For weeks, an armed band of former Haitian soldiers has...
For weeks, an armed band of former Haitian soldiers has occupied an old military camp in the capital, where they carry out military training in defiance of the government.
"We took control of something that is ours. No one can force us to leave this place," said David Dorme, the leader of the group and a former sergeant in Haiti's army, which was disbanded in disgrace almost two decades ago.
The camp and others that have sprung up in different parts of the country are the latest manifestations of a push to revive Haiti's army, which was long considered responsible for decades of human rights abuses and corruption, as well as a bloody military coup in 1991.
The former soldiers have ignored appeals by President Michel Martelly to put down their weapons and leave the camp, where men brandishing assault rifles and handguns proclaim they are defending the nation's constitutional right.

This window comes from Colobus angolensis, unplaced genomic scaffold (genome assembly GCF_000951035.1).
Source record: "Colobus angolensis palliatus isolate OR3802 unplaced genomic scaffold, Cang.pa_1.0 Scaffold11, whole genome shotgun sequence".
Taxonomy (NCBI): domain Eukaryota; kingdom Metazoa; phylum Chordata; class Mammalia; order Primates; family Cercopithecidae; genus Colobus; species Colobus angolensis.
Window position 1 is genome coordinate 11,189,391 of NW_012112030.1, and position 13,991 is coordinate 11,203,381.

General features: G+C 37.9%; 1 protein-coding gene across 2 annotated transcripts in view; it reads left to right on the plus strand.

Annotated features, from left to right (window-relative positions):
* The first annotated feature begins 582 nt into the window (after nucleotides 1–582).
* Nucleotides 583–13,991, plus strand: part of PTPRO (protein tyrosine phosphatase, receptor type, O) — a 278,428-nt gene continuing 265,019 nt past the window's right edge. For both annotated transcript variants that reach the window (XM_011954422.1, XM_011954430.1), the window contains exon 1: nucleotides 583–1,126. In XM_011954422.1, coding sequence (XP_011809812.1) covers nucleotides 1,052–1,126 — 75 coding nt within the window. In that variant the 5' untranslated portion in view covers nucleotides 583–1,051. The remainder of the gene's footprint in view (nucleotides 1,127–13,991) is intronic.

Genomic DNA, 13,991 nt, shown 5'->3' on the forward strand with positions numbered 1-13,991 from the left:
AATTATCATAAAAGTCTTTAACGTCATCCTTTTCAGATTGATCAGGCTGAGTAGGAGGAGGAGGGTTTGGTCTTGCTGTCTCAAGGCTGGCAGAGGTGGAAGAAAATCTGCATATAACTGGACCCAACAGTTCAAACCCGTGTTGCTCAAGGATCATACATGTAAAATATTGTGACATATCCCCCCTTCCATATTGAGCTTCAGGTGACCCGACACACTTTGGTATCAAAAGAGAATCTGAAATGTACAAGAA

That may be in large part because Martelly has himself declared the army's reconstitution a central goal of his government, much to the dismay of Western governments that believe Haiti has far greater priorities in the wake of a devastating 2010 earthquake.
Martelly faces mounting international pressure to take tougher action to evict and disarm the would-be soldiers before they grow any bolder and pose a threat to political stability.
Don't you play soft with the ball. Because our weapons will stay with us until the corns is ready to harvest...